First Dead Sea Scrolls discovered in the Judean desert through excavation in more than 60 years
The Israel Antiquities Authority (IAA) announced this week that recent explorations in the Judean desert south of Jerusalem have revealed scores of new scroll fragments hidden away in secluded caves during the time of the Bar Kokhba Revolt (132–136 C.E.). The newly discovered parchment fragments feature Greek translations of the Books of Zechariah and Nahum, both of which are included among The Twelve Minor Prophets of the Hebrew Bible. They are the first scrolls discovered in the Judean desert through excavation in more than 60 years.
The scroll fragments, along with coins and arrowheads dating to the time of the Bar Kokhba Revolt, were recovered from the so-called Cave of Horrors, where earlier excavations in the 1960s had identified the remains of dozens of men, women, and children who died while hiding out from the advancing Roman army. The original excavators had already found a handful of scroll fragments with Greek translations of the Twelve Minor Prophets, though this new discovery adds significant new information to our understanding of the Hebrew Bible’s history and textual transmission.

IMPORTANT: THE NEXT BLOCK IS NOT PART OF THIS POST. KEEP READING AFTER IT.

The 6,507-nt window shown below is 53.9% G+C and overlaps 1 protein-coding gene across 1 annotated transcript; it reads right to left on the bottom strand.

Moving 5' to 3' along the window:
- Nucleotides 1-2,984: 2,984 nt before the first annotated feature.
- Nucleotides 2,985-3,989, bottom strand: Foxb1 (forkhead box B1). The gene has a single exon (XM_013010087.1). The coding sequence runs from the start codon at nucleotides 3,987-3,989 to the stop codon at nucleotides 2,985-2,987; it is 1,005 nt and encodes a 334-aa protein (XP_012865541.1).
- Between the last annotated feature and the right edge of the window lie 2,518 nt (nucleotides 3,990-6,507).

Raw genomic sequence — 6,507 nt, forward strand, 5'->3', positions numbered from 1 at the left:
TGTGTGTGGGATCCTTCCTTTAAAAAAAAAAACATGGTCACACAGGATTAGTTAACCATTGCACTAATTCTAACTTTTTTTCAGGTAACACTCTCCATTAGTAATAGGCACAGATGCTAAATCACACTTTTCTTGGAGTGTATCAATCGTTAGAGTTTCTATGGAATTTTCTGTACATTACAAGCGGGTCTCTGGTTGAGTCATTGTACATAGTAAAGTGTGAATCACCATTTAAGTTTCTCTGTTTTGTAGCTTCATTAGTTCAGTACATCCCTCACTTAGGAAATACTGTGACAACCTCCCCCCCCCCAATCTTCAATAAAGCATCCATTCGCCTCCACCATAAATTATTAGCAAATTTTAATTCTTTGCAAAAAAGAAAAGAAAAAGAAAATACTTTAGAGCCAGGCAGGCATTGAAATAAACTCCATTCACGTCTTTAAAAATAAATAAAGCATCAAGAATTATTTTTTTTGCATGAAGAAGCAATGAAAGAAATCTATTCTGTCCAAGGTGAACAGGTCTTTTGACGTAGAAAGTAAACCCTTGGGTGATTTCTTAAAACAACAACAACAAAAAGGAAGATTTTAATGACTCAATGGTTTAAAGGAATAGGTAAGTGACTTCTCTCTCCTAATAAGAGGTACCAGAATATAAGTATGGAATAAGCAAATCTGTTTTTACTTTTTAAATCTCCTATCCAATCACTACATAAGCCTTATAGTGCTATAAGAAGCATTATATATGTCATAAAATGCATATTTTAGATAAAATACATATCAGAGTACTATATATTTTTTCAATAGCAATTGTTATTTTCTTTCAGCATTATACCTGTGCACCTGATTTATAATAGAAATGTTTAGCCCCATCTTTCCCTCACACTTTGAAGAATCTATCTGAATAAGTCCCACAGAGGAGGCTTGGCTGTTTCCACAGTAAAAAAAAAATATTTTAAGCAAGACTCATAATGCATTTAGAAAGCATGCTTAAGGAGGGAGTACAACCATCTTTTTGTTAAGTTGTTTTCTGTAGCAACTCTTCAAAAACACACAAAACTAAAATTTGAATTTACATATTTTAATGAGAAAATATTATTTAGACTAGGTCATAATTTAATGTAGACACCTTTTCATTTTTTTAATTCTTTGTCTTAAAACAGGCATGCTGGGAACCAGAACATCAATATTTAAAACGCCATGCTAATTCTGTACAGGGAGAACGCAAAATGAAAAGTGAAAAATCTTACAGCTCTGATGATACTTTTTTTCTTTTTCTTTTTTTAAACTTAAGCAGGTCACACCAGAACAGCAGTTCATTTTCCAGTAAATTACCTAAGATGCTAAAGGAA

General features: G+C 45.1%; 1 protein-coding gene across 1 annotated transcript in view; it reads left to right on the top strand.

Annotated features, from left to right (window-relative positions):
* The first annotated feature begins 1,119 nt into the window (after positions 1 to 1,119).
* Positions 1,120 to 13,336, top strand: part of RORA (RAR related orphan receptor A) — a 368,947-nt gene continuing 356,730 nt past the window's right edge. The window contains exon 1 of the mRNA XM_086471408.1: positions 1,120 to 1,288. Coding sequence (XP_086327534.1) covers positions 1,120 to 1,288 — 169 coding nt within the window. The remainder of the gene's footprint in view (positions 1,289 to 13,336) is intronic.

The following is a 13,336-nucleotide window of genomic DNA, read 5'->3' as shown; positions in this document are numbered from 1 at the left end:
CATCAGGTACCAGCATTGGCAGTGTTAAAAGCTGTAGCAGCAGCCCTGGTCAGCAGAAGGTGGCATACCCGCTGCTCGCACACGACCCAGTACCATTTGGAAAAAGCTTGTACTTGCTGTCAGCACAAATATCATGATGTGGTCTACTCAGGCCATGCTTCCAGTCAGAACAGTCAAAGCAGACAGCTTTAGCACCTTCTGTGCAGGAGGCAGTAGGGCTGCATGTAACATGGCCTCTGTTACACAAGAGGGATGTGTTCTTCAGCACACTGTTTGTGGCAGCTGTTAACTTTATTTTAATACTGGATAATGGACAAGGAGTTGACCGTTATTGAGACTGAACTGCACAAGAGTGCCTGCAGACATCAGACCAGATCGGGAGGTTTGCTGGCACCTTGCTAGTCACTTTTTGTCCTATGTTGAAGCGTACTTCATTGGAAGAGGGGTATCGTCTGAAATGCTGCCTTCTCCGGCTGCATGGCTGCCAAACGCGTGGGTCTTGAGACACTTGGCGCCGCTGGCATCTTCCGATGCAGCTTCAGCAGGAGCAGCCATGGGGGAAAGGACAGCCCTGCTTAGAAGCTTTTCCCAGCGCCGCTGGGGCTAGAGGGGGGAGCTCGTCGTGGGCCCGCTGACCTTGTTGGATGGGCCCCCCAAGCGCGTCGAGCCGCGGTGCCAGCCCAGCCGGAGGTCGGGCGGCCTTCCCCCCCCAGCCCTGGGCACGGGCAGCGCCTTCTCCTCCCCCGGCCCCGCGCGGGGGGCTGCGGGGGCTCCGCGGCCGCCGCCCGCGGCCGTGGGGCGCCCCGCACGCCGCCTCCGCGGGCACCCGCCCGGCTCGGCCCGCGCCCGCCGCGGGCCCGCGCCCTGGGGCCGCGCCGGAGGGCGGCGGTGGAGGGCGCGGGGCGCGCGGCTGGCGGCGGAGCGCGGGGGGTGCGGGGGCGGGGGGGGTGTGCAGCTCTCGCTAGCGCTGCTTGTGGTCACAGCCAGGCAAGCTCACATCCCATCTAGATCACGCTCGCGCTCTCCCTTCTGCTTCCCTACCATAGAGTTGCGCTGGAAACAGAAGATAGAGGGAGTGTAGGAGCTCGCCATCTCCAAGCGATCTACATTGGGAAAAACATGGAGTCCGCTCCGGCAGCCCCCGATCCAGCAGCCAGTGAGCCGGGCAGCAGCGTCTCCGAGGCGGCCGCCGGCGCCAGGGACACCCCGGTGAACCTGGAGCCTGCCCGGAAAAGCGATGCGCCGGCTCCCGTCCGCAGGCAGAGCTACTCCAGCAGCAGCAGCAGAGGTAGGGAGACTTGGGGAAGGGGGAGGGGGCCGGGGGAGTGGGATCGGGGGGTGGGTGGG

“When we think about the biblical text, we think about something very static,” said Joe Uziel, head of the IAA’s Dead Sea Scrolls unit. “It wasn’t static. There are slight differences, and some of those differences are important.”
Scroll scholar and regular BAR contributor Sidnie White Crawford of the University of Nebraska, Lincoln, is similarly excited by the new finds. Crawford believes that even though the fragments come from the previously known Greek Minor Prophets Scroll, they nonetheless will help fill in some additional gaps in the text. “The most interesting thing about the new fragments is that they have been carbon-dated to the second century C.E.,” said Crawford. As certain elements of the text were stylistically dated to the first century B.C.E., she said, the carbon dating may provide new evidence of the conservatism of certain scripts over time.
The recent IAA investigations at the “Cave of Horrors” are part of a broader, multi-year campaign to survey the secluded Judean desert, including hundreds of caves, in search of scrolls and other artifacts that the IAA believes are under threat from looting and destruction. In addition to the recent scroll discoveries, the survey campaign, which began in 2017, has recovered an exceptionally well-preserved woven basket dating to the Pre-Pottery Neolithic period, about 10,500 years ago, and the mummified remains of a child who was laid to rest in a cave more than 6,000 years ago.
 For more on the original discovery of the “Cave of Horrors” and the nearby and equally significant “Cave of Letters,” see Baruch Safrai, “Recollections from 40 Years Ago: More Scrolls Lie Buried,” BAR, Jan/Feb 1993.
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